Let it be known up front, I’m not a fisherman. I don’t even like to fish all that much. I’ve been twice in my storied career and fell asleep both times. I apologize to all those who think fishing is as close to heaven we get in earth, I don’t mean to offend. It’s just the city boy in me I guess.
With all that said. This is just used for the sake of illustration.
To the fisherman – they bait their hook, they cast their line, and they hope to entice the scaly, swimming creatures to nibble and bite the hook. Once the bait is taken, the sportsman reels them in. Now he may be friendly and throw the frightened, gilled victim back in, or it may just end up being dinner.
But to fish – they’re swimming around, minding their own business, and see a little free meal in front of them. They nibble, taste the sweetness of a worm (eew, gross), and the feel the first little tug in their jaw. Next thing you know, they’re fighting for their lives and headed towards death and destruction. Little Nemo is somebody’s dinner.
This week, all over the country, bank accounts are getting some extra digits added to their totals. Washington DC is sending out the third round of ‘stimulus’ money. Not that I don’t mind money slipping into my account, I have to look at this in the big picture.
I want to believe the purpose is altruistic and politicians have the economy and individuals in mind. After all, it has been a tough year. But I also want to be realistic. Forget the whole ‘deeper into national debt’ discussion for now. Let’s just pretend we have that money sitting in a room some where (other than a Chinese bank). I see this more like bait on a hook.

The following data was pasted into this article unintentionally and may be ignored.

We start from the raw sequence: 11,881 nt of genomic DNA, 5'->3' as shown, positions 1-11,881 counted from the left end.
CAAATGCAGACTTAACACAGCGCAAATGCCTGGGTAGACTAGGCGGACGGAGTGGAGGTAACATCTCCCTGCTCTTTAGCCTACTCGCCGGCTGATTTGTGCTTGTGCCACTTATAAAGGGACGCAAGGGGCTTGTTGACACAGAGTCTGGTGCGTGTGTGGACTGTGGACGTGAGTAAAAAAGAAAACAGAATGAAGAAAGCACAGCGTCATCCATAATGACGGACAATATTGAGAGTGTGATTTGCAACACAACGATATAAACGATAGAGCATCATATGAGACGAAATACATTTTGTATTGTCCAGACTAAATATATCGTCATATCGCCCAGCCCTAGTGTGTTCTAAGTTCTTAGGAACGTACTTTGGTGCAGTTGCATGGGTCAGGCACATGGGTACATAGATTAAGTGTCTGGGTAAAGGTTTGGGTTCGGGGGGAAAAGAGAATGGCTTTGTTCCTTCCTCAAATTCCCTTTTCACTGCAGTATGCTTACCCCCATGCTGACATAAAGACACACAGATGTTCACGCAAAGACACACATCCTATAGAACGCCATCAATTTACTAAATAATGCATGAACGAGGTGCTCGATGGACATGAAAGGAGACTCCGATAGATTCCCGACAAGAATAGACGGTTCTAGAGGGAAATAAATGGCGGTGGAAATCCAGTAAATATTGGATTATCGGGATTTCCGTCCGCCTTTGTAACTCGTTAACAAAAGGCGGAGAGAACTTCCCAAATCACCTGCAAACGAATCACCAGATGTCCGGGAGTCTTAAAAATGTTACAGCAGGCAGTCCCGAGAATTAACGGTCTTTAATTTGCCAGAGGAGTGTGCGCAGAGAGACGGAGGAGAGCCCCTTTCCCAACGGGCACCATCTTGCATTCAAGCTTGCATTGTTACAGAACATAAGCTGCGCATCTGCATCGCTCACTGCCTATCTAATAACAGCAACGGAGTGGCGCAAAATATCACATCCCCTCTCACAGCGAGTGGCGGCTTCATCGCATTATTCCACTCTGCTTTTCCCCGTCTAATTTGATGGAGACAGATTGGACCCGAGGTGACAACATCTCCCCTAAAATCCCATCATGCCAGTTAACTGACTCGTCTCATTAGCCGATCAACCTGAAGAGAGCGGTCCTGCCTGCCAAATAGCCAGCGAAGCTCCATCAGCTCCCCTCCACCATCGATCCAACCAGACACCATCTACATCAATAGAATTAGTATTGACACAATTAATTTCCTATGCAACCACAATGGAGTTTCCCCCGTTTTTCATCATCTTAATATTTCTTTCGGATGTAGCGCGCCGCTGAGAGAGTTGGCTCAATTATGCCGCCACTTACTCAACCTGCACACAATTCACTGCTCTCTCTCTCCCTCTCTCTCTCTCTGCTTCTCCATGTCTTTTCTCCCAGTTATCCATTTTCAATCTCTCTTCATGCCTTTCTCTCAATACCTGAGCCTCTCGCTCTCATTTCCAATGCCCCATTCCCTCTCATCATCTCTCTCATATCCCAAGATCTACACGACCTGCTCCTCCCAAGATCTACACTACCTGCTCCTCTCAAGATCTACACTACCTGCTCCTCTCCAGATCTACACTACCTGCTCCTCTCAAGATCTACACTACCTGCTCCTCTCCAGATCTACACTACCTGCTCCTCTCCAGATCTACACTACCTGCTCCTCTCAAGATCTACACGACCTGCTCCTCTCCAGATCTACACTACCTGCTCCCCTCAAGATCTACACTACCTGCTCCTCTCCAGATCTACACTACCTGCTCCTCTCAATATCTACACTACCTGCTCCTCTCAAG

After all … There’s no free lunch. Or … Make sure you look the gift horse in the mouth. And so many other sayings.
People will take the money, count themselves blessed, and bite that juicy morsel of bait in the form of extra money. But what they are biting is the hook that draws them in. Soon they’ll feel the first little tug … higher taxes. (And don’t fool yourself, taxes on corporations mean higher cost for consumers.) Then the battle begins. Fisherman fighting the fish.
But in this battle … I think nobody wins.
This week, I have been looking at James 1. Temptation. But each person is tempted when he is lured and enticed by his own desire. Then desire when it has conceived gives birth to sin, and sin when it is fully grown brings forth death.
The temptation, the bait … it lures and entices. It’s like it’s saying, “It looks real good. Go ahead, charge that new shirt, even when you can’t afford it. Go ahead, look at that website, nobody will find out. Go ahead, one sip of that Jack Daniels, just one.” Enticing and luring.
People … consider the cost. There is always a cost.
And in the sin world, the cost is death. Death of relationships, death of finances, a slippery slope into addiction. I’m not saying this always happens in every case. But once sin is conceived, the baby will be born. And don’t say it’s only a little sin. That’s like saying one is only a little pregnant. You’re still pregnant.
In the long run, I pray for our country. I pray we stay strong and free which allows great opportunities for the church to share and care at home and around the world. But I also pray we are wise. That we avoid the enticement and lure of sin, as a nation and as individuals.
Today, choose wisely. Act with discernment. And don’t take nibble of that which leads to destruction.
If you’re struggling with temptation, if you need someone to pray with you … don’t hesitate to reach out to me or to a church around you. You are not in this alone and we all have gone through tough times.
Personal note on social welfare … Don’t get me wrong, I believe we should help people struggling. But social altruism should always be balanced with personal and familial responsibility, as well as community relationships.never in the Bible, when the land owners left part of the crop for those less fortunate, the ones in need still had to work to get the fruit. It wasn’t deposited directly into their account at First Bethlehem National Bank.